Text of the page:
First inspired by and then actually designed by steampunk creator H.R. Giger himself, the Xenomorph is as beautiful as it is deadly. Another example of the vagina dentata that permeates Alien and beyond. How it quickly evolves to match the inner design of the ship is part of the expansive worldbuilding done by Ridley Scott that opens up so many avenues for the franchise. Alien might be the slowest in the series, but all the work it does setting up the company Ripley and crew work for as well as the Xenomorph itself is nothing short of extraordinary. Because of the stellar writing from Alien, subsequent features can skip right into the action and develop on Scott’s meticulous world as ancillary plot points. How Alien so authoritatively establishes their mad world is absolutely a reason this film mostly holds up all these decades later.

Only two things date Alien: Smoking cigarettes on board and the old school computer monitors with its clunky font and interface. But back in the 1980s when computers were not readily accessible to the public, it was a future most of us couldn’t imagine. Especially when the monster showed up and began eating everyone. And as if the acid-blooded Xenomorph wasn’t enough to battle, The Nostromo crew also have to deal with an android who goes off the rails and tries to kill a crew member himself. The scene where Ash tries to choke Ripley with a nudie mag is honestly as terrifying as the alien, especially when placed into context of phallus as weapon of death. *Shudder*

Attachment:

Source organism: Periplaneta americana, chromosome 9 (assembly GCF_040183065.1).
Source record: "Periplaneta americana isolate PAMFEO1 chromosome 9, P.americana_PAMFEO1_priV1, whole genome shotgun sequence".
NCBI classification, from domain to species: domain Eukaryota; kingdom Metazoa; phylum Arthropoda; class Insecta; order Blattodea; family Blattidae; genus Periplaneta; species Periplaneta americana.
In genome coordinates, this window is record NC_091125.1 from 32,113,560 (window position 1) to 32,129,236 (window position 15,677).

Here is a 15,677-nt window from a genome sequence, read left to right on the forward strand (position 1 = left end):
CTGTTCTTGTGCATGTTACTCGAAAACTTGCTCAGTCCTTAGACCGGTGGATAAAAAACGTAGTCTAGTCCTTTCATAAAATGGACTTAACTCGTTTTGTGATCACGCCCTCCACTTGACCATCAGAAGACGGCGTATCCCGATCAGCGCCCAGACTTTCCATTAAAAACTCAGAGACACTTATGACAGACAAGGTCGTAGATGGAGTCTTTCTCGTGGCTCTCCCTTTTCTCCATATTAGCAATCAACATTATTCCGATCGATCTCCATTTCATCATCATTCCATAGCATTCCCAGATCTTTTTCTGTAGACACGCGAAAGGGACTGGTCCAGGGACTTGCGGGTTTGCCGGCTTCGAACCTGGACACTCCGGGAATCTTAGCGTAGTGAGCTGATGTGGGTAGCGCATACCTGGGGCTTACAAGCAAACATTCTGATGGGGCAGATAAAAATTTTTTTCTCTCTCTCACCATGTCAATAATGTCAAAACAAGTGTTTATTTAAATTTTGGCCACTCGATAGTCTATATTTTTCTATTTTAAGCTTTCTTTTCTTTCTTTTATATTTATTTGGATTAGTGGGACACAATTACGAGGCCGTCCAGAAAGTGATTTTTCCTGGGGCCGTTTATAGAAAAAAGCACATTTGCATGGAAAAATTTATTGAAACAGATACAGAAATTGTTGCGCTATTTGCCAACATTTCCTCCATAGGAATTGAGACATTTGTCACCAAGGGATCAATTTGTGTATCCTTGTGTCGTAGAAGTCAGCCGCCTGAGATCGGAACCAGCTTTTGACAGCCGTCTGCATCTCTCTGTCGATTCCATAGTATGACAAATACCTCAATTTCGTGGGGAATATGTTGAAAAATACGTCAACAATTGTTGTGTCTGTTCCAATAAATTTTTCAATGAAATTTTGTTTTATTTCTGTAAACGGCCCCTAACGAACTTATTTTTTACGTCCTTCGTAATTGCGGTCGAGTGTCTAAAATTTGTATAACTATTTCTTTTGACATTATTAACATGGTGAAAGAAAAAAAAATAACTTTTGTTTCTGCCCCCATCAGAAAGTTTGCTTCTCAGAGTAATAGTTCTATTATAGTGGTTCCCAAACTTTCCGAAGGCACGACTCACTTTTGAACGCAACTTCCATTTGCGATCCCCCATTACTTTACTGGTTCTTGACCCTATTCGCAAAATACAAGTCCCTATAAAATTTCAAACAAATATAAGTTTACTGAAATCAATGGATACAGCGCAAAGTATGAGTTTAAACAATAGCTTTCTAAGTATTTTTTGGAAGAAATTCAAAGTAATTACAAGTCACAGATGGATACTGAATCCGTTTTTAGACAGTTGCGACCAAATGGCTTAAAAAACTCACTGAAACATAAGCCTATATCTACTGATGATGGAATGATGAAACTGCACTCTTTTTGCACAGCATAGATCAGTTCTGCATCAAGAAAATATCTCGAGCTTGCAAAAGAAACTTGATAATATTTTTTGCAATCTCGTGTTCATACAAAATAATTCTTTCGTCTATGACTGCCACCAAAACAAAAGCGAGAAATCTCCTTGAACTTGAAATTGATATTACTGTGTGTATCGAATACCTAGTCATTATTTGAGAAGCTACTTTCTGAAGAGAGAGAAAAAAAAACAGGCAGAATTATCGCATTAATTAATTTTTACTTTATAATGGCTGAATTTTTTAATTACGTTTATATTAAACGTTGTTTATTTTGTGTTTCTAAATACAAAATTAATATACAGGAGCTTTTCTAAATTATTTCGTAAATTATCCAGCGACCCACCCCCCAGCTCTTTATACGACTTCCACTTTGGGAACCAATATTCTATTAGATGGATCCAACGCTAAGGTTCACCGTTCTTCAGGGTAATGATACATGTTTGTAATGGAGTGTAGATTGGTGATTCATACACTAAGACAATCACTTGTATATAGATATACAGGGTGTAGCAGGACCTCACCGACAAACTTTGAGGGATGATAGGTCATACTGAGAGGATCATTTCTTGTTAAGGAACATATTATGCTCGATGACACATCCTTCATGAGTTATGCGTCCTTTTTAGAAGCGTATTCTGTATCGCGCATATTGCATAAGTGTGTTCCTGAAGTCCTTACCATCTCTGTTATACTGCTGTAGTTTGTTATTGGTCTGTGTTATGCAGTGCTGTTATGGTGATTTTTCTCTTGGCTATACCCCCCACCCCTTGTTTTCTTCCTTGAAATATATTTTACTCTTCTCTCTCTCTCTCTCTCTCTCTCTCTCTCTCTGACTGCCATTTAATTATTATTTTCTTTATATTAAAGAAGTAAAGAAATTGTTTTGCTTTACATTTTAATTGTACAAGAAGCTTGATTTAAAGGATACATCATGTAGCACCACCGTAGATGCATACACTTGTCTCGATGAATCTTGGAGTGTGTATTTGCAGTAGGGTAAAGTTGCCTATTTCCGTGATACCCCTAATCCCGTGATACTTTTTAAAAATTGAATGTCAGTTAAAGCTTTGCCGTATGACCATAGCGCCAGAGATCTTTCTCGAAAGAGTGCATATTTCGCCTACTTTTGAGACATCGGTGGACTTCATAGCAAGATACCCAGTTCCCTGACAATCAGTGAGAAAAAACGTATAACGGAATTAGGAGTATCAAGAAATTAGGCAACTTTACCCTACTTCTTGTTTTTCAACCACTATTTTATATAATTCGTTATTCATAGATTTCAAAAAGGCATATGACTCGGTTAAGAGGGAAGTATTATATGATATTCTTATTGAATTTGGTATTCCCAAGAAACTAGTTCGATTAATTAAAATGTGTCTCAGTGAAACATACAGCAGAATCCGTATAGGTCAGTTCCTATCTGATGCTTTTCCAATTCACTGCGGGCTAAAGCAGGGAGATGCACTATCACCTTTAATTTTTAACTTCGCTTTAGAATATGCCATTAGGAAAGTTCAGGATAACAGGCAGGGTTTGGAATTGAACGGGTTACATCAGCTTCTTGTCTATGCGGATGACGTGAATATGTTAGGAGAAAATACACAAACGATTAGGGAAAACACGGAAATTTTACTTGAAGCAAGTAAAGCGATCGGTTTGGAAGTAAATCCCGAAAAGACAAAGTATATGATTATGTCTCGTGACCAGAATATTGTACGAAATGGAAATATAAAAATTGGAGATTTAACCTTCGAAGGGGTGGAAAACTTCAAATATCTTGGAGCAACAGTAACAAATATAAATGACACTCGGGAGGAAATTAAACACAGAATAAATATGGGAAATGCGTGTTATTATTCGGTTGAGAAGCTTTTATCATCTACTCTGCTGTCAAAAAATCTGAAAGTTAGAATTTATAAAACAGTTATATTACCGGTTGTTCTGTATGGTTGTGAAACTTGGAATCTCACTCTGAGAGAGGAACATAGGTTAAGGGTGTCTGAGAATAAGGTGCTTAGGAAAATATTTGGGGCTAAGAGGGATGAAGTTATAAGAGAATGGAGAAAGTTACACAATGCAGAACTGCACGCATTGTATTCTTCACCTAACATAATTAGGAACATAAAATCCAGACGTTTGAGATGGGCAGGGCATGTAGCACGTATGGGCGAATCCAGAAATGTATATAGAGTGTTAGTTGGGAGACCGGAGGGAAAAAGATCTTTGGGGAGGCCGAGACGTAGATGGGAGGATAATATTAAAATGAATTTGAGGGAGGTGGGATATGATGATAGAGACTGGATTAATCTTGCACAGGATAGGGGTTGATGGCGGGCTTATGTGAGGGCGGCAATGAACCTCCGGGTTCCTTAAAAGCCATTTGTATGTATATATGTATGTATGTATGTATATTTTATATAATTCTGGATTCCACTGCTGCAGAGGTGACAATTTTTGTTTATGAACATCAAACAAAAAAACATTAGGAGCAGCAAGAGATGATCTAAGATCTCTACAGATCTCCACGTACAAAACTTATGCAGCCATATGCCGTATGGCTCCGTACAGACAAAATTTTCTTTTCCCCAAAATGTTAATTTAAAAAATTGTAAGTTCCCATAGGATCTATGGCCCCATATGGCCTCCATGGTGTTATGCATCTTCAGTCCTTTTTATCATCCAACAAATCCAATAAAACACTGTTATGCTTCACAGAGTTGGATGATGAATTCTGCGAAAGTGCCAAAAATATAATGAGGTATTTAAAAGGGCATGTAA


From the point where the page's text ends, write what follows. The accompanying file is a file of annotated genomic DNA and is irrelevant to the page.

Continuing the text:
Alien is also notable for being an installment of the horror canon where a Black person isn’t the first to die. Parker is actually one of the last and was so close to making it out. In this aspect, Alien is still ahead of its time all these years later.

Not to mention our favorite final girl Ripley, played with such finesse and nuance by Sigourney Weaver. Ripley’s strength isn’t just in surviving the most terrifying creature known to man, it’s also in her moments of rawness and breakdown. Crying relieves stress. Every time Ripley cries it gives her the inner power to soldier on even though she’s far from a trained soldier in this first installment. Myself being highly sensitive and an open crier when things hurt or battles seem unwinnable, I would often think about Ripley in those moments when people would shame me for being emotional out in the open. Strength can manifest as vulnerability, too. It’s one of the more human aspects of it. And pitting a human woman survivor vs Xenomorph survivor in the final act of Alien is loaded with feminist subtext.

In the 40 years since Alien hit screens, we have had two prequels that predate Alien’s world: Prometheus and Alien: Covenant. I loved watching this original again with those new worlds kicking around my head. I’m one of the rare folks who love the Alien installments almost equally (except for the extra-special place in my heart for openly-feminist fourth film Alien: Resurrection), and it gave me such a new thrill to know so much more about the ship that Dallas, Lambert, and Kane find.

Even if you aren’t a horror or sci-fi fan, you cannot deny the paragon of cinematic mastery that is Alien. From its stellar acting, detailed worldbuilding, design and concept artistry, as well as Ridley Scott’s sensational direction, Alien has been and will always be iconic and foundational not just in American film history, but globally too.  

P.S. Watch Captain Marvel again with Jones in mind. What a fantastic hybrid homage to that damned lucky cat who survived one movie longer than every human except Ripley.